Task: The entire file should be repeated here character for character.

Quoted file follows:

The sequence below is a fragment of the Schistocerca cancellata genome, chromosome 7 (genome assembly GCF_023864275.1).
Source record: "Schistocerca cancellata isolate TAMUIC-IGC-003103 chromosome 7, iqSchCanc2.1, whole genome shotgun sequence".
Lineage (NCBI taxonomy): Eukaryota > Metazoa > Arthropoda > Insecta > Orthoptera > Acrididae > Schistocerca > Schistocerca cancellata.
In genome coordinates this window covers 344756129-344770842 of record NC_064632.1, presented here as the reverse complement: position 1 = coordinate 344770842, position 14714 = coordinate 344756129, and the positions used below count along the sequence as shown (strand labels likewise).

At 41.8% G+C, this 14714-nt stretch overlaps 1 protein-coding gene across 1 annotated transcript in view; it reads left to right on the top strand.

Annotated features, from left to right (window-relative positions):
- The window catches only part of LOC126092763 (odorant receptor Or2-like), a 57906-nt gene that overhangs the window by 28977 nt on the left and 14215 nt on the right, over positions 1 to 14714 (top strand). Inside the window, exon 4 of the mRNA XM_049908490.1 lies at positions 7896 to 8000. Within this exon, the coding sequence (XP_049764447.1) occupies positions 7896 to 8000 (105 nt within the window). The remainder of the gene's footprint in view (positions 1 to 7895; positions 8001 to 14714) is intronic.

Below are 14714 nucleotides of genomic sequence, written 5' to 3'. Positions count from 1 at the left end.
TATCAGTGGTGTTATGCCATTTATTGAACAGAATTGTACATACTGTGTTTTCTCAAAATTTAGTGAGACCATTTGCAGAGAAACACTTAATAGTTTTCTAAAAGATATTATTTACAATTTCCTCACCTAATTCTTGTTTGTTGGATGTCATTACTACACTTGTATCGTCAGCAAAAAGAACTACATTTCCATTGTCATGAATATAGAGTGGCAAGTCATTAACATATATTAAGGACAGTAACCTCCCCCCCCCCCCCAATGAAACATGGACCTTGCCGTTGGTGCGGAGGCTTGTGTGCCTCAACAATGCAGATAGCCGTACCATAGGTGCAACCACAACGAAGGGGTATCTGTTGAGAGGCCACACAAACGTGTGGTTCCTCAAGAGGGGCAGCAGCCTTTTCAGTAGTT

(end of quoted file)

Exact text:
The sequence below is a fragment of the Schistocerca cancellata genome, chromosome 7 (genome assembly GCF_023864275.1).
Source record: "Schistocerca cancellata isolate TAMUIC-IGC-003103 chromosome 7, iqSchCanc2.1, whole genome shotgun sequence".
Lineage (NCBI taxonomy): Eukaryota > Metazoa > Arthropoda > Insecta > Orthoptera > Acrididae > Schistocerca > Schistocerca cancellata.
In genome coordinates this window covers 344756129-344770842 of record NC_064632.1, presented here as the reverse complement: position 1 = coordinate 344770842, position 14714 = coordinate 344756129, and the positions used below count along the sequence as shown (strand labels likewise).

At 41.8% G+C, this 14714-nt stretch overlaps 1 protein-coding gene across 1 annotated transcript in view; it reads left to right on the top strand.

Annotated features, from left to right (window-relative positions):
- The window catches only part of LOC126092763 (odorant receptor Or2-like), a 57906-nt gene that overhangs the window by 28977 nt on the left and 14215 nt on the right, over positions 1 to 14714 (top strand). Inside the window, exon 4 of the mRNA XM_049908490.1 lies at positions 7896 to 8000. Within this exon, the coding sequence (XP_049764447.1) occupies positions 7896 to 8000 (105 nt within the window). The remainder of the gene's footprint in view (positions 1 to 7895; positions 8001 to 14714) is intronic.

Below are 14714 nucleotides of genomic sequence, written 5' to 3'. Positions count from 1 at the left end.
TATCAGTGGTGTTATGCCATTTATTGAACAGAATTGTACATACTGTGTTTTCTCAAAATTTAGTGAGACCATTTGCAGAGAAACACTTAATAGTTTTCTAAAAGATATTATTTACAATTTCCTCACCTAATTCTTGTTTGTTGGATGTCATTACTACACTTGTATCGTCAGCAAAAAGAACTACATTTCCATTGTCATGAATATAGAGTGGCAAGTCATTAACATATATTAAGGACAGTAACCTCCCCCCCCCCCCCAATGAAACATGGACCTTGCCGTTGGTGCGGAGGCTTGTGTGCCTCAACAATGCAGATAGCCGTACCATAGGTGCAACCACAACGAAGGGGTATCTGTTGAGAGGCCACACAAACGTGTGGTTCCTCAAGAGGGGCAGCAGCCTTTTCAGTAGTT